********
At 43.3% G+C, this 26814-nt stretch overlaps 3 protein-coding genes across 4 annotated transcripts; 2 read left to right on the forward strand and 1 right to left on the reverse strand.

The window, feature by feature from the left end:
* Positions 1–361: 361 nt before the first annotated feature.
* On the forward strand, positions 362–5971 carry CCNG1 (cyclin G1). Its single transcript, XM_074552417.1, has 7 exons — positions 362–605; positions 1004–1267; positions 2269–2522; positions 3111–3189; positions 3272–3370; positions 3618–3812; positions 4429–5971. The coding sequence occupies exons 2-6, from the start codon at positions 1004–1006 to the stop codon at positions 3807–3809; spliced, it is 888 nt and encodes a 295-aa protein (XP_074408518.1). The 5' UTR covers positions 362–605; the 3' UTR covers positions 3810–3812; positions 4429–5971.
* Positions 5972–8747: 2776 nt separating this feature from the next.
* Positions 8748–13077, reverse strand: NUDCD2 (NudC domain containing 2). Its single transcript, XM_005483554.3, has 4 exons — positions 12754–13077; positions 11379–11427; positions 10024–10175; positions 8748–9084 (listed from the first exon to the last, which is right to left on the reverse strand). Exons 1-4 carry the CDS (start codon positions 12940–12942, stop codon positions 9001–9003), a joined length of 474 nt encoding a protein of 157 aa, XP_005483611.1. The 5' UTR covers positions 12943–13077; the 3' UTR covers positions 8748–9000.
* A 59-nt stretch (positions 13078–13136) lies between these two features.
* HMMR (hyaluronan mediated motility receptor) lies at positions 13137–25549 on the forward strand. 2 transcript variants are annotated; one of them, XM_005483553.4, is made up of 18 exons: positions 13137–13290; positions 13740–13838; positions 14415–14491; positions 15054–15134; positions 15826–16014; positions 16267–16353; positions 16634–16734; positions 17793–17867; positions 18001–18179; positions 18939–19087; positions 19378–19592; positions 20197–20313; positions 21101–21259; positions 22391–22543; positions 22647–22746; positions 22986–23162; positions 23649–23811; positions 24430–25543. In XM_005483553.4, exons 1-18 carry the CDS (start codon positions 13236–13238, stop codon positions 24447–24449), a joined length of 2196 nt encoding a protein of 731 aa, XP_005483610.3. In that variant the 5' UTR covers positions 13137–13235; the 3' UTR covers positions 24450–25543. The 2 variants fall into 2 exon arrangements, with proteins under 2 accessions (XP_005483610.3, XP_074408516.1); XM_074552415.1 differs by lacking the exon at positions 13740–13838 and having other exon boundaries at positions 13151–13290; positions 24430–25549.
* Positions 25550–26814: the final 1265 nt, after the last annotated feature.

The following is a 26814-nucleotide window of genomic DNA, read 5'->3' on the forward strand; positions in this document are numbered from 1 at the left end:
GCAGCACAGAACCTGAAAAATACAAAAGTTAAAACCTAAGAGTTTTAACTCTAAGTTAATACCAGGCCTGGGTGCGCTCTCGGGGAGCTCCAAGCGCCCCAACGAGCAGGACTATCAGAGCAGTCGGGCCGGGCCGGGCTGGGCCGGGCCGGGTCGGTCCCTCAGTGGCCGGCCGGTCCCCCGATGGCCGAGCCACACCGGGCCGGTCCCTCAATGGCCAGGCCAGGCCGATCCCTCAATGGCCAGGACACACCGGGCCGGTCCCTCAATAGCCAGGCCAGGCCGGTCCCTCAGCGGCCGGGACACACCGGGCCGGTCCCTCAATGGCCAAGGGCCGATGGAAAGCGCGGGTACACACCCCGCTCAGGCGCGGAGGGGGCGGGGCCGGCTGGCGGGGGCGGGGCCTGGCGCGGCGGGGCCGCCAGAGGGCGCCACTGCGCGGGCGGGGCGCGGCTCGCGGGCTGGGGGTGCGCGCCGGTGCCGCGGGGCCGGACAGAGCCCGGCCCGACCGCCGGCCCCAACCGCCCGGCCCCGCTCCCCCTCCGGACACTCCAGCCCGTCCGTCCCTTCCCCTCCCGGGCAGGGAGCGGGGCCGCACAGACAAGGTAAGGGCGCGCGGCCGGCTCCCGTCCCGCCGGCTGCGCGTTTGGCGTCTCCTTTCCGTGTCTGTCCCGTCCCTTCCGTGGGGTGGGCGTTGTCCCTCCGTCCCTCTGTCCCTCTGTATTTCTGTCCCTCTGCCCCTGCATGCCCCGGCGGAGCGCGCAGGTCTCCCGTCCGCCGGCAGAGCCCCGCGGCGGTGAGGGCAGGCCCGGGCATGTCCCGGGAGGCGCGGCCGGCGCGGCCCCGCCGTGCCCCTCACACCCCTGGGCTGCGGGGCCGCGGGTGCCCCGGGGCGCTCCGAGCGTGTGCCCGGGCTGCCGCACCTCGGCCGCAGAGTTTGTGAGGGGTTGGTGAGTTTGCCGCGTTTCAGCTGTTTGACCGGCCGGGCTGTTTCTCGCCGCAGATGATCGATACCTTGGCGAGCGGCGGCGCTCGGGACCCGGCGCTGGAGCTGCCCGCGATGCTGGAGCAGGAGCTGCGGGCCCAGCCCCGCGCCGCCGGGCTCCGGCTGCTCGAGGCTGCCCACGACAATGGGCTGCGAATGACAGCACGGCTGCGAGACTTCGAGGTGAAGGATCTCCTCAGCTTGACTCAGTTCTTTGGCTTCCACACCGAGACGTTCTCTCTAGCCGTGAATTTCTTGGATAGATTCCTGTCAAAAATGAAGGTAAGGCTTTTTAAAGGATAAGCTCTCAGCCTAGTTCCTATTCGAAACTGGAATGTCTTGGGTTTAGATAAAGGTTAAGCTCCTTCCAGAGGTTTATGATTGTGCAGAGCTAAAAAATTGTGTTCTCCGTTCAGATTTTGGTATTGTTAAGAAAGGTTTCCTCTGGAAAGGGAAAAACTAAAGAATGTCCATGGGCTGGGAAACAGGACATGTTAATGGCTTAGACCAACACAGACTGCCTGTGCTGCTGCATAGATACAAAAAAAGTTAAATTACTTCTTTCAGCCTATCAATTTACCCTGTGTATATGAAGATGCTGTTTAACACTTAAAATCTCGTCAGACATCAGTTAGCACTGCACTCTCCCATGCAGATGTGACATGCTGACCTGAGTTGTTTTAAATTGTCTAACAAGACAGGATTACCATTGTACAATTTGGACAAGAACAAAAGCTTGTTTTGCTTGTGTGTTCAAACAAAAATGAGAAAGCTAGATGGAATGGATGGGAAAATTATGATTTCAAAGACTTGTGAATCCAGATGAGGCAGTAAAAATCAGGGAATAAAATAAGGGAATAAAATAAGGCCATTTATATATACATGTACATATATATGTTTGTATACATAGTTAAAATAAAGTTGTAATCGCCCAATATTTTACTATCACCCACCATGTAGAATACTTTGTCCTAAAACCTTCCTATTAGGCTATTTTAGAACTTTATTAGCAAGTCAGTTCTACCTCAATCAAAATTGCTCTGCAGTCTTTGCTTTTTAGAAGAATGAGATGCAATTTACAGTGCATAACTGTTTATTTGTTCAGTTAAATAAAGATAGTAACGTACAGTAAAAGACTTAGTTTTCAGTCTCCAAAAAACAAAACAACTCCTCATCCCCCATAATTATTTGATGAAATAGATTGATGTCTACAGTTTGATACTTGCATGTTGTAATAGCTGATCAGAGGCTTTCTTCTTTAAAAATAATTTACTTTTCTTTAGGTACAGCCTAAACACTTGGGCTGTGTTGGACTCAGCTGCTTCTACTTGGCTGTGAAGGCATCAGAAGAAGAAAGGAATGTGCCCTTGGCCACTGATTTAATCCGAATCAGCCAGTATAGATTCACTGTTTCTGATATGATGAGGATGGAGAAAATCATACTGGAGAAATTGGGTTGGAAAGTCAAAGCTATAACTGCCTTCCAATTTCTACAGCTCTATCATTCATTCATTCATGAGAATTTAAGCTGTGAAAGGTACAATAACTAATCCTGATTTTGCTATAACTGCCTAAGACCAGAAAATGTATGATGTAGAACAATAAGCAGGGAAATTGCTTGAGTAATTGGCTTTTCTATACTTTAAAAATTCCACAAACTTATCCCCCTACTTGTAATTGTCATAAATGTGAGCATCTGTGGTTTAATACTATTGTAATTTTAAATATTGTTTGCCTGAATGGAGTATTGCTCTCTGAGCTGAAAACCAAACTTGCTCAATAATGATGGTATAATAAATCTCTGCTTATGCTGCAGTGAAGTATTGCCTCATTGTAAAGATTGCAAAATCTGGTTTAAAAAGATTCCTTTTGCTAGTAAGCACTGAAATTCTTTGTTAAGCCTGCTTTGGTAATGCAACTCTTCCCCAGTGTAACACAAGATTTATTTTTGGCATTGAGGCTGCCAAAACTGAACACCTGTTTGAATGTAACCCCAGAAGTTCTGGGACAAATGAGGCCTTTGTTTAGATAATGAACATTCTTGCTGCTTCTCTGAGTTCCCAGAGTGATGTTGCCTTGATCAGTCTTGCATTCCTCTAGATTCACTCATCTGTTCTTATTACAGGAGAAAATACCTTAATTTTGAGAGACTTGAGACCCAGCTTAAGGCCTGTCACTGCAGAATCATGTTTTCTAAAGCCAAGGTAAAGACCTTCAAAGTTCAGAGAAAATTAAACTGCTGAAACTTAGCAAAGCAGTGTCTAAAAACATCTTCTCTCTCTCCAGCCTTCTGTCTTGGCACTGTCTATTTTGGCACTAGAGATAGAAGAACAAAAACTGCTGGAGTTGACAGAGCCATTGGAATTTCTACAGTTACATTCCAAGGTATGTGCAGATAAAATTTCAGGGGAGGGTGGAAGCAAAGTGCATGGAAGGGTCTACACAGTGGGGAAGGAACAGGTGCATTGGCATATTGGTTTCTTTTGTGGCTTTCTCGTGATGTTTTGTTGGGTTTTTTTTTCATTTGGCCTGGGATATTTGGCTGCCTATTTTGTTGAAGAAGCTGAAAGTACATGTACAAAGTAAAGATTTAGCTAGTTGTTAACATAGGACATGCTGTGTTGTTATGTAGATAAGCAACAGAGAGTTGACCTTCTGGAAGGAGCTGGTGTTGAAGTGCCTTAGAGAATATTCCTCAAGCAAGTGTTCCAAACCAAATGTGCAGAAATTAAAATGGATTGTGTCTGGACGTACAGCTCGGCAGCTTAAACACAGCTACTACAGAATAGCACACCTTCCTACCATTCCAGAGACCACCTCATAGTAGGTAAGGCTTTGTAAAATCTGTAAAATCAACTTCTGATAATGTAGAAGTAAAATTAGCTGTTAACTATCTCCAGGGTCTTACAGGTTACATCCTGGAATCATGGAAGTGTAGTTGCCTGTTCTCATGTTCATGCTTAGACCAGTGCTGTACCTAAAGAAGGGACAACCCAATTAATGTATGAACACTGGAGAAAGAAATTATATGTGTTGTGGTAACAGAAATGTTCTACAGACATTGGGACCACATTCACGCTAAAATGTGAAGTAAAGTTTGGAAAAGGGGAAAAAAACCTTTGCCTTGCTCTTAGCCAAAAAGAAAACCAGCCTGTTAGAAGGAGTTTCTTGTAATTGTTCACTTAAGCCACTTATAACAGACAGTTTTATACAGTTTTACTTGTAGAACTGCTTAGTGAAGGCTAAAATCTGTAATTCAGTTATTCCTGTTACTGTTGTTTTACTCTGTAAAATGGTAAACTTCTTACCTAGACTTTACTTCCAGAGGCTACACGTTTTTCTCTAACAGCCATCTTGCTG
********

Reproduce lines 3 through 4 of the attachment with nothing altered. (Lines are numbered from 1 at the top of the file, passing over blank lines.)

* Positions 1–361: 361 nt before the first annotated feature.
* On the forward strand, positions 362–5971 carry CCNG1 (cyclin G1). Its single transcript, XM_074552417.1, has 7 exons — positions 362–605; positions 1004–1267; positions 2269–2522; positions 3111–3189; positions 3272–3370; positions 3618–3812; positions 4429–5971. The coding sequence occupies exons 2-6, from the start codon at positions 1004–1006 to the stop codon at positions 3807–3809; spliced, it is 888 nt and encodes a 295-aa protein (XP_074408518.1). The 5' UTR covers positions 362–605; the 3' UTR covers positions 3810–3812; positions 4429–5971.